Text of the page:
By Tom Mulkeen, Contributing Writer
Tom Corbett is quickly learning that governing is much more difficult than campaigning. The Governor received a less-than-encouraging welcome in Pittsburgh over the weekend.
Governor Corbett decided to take in an Arena Football League game over the weekend in Pittsburgh between the Pittsburgh Power and the Philadelphia Soul. When he came out to do the coin flip before the game, he was greeted by “a seemingly never ending chorus of boos,” according to the Steelers Lounge, which is a Pittsburgh Steelers blog.
A WXPI screenshot from the Post-Gazette shows that Corbett was also booed at Pittsburgh’s St. Patrick’s Day parade on Saturday although Corbett claimed that his reception was “very good” according to CBS Pittsburgh.
How bad should Corbett feel about it? According to KDKA’s Jon Delano, not very. A politician in Pittsburgh, it turns out, is like Santa Claus at Lincoln Financial Field.
“Well we tend to boo all politicians,” Delano tweeted, “but Corbett is a handy target in the news a lot over budget cuts.”
“Rendell got booed, too, especially in this area,” he added. “What’s unusual us how quickly it’s turned on Corbett.”
Indeed, perhaps former Governor Rendell has sympathy for Corbett here. Penguins fans will remember that he was ill-received when he tried to play hardball with legend Mario Lemieux during the negotiations over a new arena in 2007 and there was a threat of the Pens moving.
Still, the immediate criticism of Corbett’s budget was that it would result in higher tuitions for PA families, including those with students at Pitt. Not exactly a popularity booster.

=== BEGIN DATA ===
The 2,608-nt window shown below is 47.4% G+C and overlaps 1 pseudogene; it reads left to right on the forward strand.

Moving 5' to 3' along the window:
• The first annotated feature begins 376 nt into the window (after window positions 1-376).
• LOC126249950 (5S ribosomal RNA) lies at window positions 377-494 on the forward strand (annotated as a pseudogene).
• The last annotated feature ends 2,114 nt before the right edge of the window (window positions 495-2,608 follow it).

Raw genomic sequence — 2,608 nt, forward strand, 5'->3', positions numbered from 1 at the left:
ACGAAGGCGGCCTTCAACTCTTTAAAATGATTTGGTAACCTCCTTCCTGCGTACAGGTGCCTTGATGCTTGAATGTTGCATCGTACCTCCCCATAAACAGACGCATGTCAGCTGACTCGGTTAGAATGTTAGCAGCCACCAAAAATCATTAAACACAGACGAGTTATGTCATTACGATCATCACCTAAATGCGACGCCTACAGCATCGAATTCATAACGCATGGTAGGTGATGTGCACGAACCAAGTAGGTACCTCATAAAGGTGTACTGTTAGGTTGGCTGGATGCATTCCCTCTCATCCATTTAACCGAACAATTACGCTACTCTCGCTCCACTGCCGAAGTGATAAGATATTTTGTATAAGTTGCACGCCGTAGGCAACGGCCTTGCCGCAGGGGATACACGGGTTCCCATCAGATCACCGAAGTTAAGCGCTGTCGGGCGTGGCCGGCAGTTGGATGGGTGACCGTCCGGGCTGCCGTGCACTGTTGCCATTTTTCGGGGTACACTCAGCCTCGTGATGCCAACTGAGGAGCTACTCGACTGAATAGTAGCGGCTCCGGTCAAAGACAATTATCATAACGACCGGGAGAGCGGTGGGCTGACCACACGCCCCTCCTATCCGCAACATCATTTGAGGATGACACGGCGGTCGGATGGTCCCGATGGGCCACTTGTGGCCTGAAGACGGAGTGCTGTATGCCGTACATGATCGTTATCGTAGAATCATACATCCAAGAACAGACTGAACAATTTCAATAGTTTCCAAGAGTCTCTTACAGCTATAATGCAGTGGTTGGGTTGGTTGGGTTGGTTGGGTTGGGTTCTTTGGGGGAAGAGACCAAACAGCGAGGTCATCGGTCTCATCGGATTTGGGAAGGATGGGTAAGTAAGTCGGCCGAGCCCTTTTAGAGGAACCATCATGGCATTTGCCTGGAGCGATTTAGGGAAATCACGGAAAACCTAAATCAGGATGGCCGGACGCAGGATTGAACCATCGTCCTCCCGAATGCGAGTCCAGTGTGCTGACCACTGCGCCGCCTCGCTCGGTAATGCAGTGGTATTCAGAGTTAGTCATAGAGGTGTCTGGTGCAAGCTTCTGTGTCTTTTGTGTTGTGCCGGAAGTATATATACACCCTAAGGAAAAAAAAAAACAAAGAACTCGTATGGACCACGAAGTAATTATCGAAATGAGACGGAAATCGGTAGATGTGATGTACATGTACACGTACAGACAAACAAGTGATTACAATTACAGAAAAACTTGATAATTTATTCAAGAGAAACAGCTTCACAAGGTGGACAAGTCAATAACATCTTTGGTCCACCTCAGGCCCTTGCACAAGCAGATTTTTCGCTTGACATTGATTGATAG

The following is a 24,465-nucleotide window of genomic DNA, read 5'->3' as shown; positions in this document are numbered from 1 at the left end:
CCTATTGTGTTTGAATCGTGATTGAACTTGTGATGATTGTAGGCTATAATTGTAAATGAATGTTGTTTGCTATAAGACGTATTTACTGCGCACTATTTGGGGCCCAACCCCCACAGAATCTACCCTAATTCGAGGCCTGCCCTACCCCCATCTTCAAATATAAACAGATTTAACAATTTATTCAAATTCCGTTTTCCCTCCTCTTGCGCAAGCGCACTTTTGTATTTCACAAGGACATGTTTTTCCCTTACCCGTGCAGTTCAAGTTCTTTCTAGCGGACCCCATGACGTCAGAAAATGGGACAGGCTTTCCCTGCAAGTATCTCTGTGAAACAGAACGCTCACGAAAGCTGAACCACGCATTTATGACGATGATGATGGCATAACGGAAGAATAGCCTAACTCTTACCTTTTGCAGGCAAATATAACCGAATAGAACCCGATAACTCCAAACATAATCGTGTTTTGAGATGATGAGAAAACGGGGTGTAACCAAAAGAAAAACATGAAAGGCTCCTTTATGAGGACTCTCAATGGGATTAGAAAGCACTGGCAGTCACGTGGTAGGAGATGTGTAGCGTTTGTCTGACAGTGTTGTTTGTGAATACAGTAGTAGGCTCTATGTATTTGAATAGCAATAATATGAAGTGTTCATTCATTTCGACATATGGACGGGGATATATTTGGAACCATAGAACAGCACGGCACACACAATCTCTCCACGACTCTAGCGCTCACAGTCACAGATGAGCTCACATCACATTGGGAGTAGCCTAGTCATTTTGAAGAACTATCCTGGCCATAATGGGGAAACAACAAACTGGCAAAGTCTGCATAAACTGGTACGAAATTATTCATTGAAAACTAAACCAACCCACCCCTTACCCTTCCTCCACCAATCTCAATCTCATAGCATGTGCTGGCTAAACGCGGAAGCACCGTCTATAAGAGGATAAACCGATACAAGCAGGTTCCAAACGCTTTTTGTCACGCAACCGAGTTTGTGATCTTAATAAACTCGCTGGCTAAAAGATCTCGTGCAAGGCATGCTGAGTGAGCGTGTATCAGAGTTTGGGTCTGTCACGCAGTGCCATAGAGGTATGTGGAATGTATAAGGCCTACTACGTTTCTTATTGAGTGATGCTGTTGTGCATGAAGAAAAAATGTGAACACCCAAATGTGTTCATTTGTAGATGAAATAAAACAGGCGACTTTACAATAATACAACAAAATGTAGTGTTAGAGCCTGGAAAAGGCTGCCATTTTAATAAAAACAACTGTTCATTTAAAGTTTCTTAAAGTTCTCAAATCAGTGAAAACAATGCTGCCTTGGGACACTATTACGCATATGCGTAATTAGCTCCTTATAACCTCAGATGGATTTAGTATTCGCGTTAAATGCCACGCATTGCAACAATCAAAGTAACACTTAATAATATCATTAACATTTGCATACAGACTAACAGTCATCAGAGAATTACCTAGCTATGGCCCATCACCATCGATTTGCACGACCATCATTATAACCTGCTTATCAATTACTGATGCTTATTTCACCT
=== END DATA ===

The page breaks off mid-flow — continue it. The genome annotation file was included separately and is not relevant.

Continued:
The budget that Corbett proposed last Tuesday has been widely criticized by Democrats as attacking public education in the state. PoliticsPA reported last week that aid to the four state-affiliated universities, Penn State, Temple, Pitt, and Lincoln, would be approximately cut in half. Penn State President Graham Spanier said the cuts would “spell catastrophic change for students and the state.”
The education lobby and students are quickly moving to head off the proposal so the legislature does not pass the budget as proposed. The Daily News reported on a rally over the weekend in Philadelphia over the weekend and more rallies are planned. The two student body presidents at Penn State and Pitt, Christian Ragland and Molly Stieber respectively, are planning student protests and a day of lobbying at the capitol according to the AP.
It remains to be seen if the Republican legislature is willing to pass a budget that cuts so much especially from such a non-controversial issue such as education. PoliticsPA reported last week that about one third of the entire legislature, including 50 Republicans, attended colleges that receive at least some state aid. Presumably, some of them have children who may be currently attending school there who would feel the immediate effect of having to pay higher tuition or choose from fewer professors or classes, which would be the two most obvious effects from a cut in aid.
Keegan Gibson contributed to this report.